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Investigating the Evolution of Surface Water on Mars through Spectroscopy of Secondary Minerals


Leask, Ellen Kathleen (2020) Investigating the Evolution of Surface Water on Mars through Spectroscopy of Secondary Minerals. Dissertation (Ph.D.), California Institute of Technology. doi:10.7907/TWR4-N128.


Despite its current arid climate, Mars’ surface preserves a wide variety of morphologies and minerals that point to a water-rich past. However, the mechanisms and timing of this environmental change are not yet well understood. In this dissertation, we explore a variety of water-related minerals through visible-shortwave infrared (VSWIR) reflectance spectroscopy to better understand the environmental conditions at the time of their formation, and trace the evolution of surface water on Mars over time. We also demonstrate the capabilities of VSWIR spectroscopy at laboratory and field scales in a Mars analogue environment (Samail Ophiolite, Oman)—an emerging technique for use on future landed missions that enables us to differentiate between spectrally-similar minerals and spot rare minerals that help to constrain environmental conditions and better understand the geologic context of samples. On Mars, we use orbital datasets (predominantly CRISM, the Compact Reconnaissance Imaging Spectrometer for Mars) to investigate secondary minerals in the southern highlands of Mars, focusing on perchlorate, chloride, and sulphate minerals. We identify a previously unknown artifact in the CRISM dataset, which mimics perchlorate absorptions; previous orbital perchlorate detections (including those associated with recurring slope lineae) are not robust when data are reprocessed, suggesting that there may not be orbitally-detectable reservoirs of perchlorate on Mars, which would enable liquid brines to exist at the surface today. A detailed investigation of chloride deposits across the southern highlands of Mars points to an episodic surface-runoff water source rather than upwelling groundwater, a process which continued to create chloride deposits into the Amazonian era. Where chloride and sulphate deposits are in close proximity (Terra Sirenum, Mars), they do not appear to be genetically related as they often are on Earth; instead, they point to chemically distinct groundwater vs. surface water reservoirs in Terra Sirenum through the Hesperian and into the Amazonian. Together, these studies indicate that briny and/or acidic volumes of water at the surface capable of creating mineral deposits continued to exist — at least episodically — on Mars into the Amazonian, rather than ceasing much earlier in Mars’ history.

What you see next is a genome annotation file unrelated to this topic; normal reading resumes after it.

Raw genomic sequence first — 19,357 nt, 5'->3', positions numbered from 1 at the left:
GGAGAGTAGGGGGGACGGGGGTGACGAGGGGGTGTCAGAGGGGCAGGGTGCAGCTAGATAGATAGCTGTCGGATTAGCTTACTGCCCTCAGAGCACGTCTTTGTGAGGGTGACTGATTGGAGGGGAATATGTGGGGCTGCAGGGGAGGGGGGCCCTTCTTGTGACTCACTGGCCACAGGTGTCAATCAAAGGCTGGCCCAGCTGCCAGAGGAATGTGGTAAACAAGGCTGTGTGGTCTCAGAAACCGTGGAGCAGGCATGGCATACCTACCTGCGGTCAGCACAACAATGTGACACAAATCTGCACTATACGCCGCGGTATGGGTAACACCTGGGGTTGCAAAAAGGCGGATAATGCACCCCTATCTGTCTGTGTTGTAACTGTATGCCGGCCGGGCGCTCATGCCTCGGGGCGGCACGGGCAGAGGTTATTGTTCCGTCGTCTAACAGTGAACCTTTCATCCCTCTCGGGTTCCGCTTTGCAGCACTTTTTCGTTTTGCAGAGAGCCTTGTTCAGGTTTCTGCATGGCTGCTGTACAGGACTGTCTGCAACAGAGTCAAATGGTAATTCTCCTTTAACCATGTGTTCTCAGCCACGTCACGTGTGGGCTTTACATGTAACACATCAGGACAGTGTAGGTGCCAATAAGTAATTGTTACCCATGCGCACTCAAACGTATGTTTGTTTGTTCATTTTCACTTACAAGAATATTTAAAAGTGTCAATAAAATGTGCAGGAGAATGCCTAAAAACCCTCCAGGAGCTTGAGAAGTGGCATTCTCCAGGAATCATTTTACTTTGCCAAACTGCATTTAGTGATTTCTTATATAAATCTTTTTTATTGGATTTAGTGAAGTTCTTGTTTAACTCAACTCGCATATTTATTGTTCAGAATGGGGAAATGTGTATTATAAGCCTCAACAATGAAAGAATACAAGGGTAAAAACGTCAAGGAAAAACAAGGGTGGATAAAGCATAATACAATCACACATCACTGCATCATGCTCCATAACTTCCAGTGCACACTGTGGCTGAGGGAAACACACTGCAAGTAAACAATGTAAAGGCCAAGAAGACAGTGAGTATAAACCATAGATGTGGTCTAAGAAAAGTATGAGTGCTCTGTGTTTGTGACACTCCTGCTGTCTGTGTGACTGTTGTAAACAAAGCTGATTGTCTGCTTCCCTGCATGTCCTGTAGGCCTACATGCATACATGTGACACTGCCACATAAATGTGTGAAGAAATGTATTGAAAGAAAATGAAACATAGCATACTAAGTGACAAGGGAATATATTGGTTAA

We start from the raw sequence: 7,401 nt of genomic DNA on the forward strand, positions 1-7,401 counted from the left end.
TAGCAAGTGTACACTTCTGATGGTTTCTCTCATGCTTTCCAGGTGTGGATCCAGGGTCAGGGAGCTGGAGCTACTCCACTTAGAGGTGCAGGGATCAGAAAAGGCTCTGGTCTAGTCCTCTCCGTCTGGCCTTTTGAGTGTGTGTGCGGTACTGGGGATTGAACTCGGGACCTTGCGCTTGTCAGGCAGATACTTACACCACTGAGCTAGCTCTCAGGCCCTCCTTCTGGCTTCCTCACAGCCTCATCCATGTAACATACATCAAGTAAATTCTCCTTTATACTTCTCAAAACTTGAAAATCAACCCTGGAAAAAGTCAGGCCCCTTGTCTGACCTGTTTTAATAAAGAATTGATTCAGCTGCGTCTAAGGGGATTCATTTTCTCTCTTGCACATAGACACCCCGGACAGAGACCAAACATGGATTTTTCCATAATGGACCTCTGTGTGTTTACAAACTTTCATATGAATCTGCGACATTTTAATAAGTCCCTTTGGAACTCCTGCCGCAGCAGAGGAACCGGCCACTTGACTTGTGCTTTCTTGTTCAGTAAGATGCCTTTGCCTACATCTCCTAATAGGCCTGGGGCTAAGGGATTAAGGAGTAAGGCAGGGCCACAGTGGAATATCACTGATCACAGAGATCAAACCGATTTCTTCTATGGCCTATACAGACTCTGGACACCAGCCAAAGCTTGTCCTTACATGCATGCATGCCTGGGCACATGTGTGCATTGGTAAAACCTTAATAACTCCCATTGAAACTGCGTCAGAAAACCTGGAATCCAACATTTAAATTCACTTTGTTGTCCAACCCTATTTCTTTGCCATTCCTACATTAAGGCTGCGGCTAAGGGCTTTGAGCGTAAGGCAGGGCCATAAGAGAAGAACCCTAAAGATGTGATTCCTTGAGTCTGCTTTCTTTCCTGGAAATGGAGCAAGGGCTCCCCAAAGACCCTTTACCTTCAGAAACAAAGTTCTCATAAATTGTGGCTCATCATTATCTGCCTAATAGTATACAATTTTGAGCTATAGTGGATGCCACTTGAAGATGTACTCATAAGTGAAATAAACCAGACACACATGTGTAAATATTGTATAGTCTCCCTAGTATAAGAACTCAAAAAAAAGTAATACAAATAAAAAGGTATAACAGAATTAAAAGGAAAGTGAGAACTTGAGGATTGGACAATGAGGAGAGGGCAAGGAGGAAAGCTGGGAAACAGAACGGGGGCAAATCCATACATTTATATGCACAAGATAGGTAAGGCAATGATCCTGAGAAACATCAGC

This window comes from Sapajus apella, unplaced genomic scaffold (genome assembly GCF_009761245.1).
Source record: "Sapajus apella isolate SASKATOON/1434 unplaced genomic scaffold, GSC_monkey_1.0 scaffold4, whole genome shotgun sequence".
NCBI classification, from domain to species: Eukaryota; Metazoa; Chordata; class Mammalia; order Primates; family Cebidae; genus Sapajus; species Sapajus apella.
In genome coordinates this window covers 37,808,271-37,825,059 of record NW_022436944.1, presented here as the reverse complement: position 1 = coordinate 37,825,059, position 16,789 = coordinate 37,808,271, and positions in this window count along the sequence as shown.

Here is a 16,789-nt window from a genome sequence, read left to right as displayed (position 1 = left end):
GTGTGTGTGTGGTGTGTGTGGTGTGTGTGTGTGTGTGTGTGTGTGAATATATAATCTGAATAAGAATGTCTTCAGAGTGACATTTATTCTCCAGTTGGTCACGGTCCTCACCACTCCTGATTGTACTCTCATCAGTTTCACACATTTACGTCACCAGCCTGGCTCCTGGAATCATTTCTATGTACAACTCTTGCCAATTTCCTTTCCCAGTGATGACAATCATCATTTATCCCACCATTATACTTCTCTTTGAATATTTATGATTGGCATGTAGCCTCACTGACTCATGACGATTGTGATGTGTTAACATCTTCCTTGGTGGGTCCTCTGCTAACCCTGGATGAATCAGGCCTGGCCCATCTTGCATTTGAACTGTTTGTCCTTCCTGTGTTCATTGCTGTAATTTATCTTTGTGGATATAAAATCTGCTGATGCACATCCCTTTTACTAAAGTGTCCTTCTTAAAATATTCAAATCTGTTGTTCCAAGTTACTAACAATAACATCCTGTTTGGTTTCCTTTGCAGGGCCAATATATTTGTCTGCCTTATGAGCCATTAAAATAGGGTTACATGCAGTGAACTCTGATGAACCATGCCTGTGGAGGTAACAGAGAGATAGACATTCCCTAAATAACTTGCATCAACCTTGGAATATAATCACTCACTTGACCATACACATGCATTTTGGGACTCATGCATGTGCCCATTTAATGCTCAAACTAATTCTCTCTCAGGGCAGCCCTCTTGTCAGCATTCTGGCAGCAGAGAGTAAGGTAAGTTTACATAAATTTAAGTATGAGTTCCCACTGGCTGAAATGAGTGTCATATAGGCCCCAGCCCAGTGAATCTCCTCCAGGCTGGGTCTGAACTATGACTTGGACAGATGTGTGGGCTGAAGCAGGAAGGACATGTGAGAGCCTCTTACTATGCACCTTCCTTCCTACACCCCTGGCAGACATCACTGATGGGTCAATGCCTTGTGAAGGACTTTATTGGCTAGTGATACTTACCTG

Item Type:Thesis (Dissertation (Ph.D.))
Subject Keywords:Mars, mineralogy, remote sensing, spectroscopy
Degree Grantor:California Institute of Technology
Division:Geological and Planetary Sciences
Major Option:Geology
Thesis Availability:Public (worldwide access)
Research Advisor(s):
  • Ehlmann, Bethany L.
Group:Astronomy Department
Thesis Committee:
  • Rossman, George Robert (chair)
  • Grotzinger, John P.
  • Fischer, Woodward W.
  • Frankenberg, Christian
  • Ehlmann, Bethany L.
Defense Date:9 January 2020
Record Number:CaltechTHESIS:02192020-182835054
Persistent URL:
Related URLs:
URLURL TypeDescription 2 publication. 4 publication.
Leask, Ellen Kathleen0000-0002-3220-4003
Default Usage Policy:No commercial reproduction, distribution, display or performance rights in this work are provided.
ID Code:13642
Deposited By: Ellen Leask
Deposited On:20 Feb 2020 22:09
Last Modified:30 Sep 2021 16:15

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